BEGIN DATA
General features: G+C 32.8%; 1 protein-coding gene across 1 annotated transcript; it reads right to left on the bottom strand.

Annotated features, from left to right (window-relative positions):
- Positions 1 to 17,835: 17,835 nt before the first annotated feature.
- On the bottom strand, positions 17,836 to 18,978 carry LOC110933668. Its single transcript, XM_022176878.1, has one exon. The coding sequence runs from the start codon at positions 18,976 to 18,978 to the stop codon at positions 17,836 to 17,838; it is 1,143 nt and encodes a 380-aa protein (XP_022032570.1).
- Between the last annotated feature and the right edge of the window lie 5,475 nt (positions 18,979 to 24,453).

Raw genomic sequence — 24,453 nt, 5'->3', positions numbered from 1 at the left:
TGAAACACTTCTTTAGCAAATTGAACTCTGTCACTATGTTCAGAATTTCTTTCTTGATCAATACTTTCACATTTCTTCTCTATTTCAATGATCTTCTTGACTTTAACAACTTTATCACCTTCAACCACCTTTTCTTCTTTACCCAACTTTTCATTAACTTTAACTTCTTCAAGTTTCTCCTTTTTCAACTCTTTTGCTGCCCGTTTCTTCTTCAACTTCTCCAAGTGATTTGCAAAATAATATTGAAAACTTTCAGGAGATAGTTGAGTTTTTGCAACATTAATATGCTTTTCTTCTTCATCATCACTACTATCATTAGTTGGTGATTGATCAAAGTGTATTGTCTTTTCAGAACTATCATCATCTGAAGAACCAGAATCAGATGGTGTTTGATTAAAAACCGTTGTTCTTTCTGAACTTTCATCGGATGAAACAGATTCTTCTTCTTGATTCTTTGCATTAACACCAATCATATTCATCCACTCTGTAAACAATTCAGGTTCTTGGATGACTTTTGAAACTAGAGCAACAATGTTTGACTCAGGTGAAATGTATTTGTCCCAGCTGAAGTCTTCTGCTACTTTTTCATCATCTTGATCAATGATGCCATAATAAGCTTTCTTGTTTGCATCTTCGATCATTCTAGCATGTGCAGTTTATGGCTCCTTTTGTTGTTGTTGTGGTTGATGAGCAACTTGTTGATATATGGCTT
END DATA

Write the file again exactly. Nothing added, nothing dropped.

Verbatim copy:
General features: G+C 32.8%; 1 protein-coding gene across 1 annotated transcript; it reads right to left on the bottom strand.

Annotated features, from left to right (window-relative positions):
- Positions 1 to 17,835: 17,835 nt before the first annotated feature.
- On the bottom strand, positions 17,836 to 18,978 carry LOC110933668. Its single transcript, XM_022176878.1, has one exon. The coding sequence runs from the start codon at positions 18,976 to 18,978 to the stop codon at positions 17,836 to 17,838; it is 1,143 nt and encodes a 380-aa protein (XP_022032570.1).
- Between the last annotated feature and the right edge of the window lie 5,475 nt (positions 18,979 to 24,453).

Raw genomic sequence — 24,453 nt, 5'->3', positions numbered from 1 at the left:
TGAAACACTTCTTTAGCAAATTGAACTCTGTCACTATGTTCAGAATTTCTTTCTTGATCAATACTTTCACATTTCTTCTCTATTTCAATGATCTTCTTGACTTTAACAACTTTATCACCTTCAACCACCTTTTCTTCTTTACCCAACTTTTCATTAACTTTAACTTCTTCAAGTTTCTCCTTTTTCAACTCTTTTGCTGCCCGTTTCTTCTTCAACTTCTCCAAGTGATTTGCAAAATAATATTGAAAACTTTCAGGAGATAGTTGAGTTTTTGCAACATTAATATGCTTTTCTTCTTCATCATCACTACTATCATTAGTTGGTGATTGATCAAAGTGTATTGTCTTTTCAGAACTATCATCATCTGAAGAACCAGAATCAGATGGTGTTTGATTAAAAACCGTTGTTCTTTCTGAACTTTCATCGGATGAAACAGATTCTTCTTCTTGATTCTTTGCATTAACACCAATCATATTCATCCACTCTGTAAACAATTCAGGTTCTTGGATGACTTTTGAAACTAGAGCAACAATGTTTGACTCAGGTGAAATGTATTTGTCCCAGCTGAAGTCTTCTGCTACTTTTTCATCATCTTGATCAATGATGCCATAATAAGCTTTCTTGTTTGCATCTTCGATCATTCTAGCATGTGCAGTTTATGGCTCCTTTTGTTGTTGTTGTGGTTGATGAGCAACTTGTTGATATATGGCTT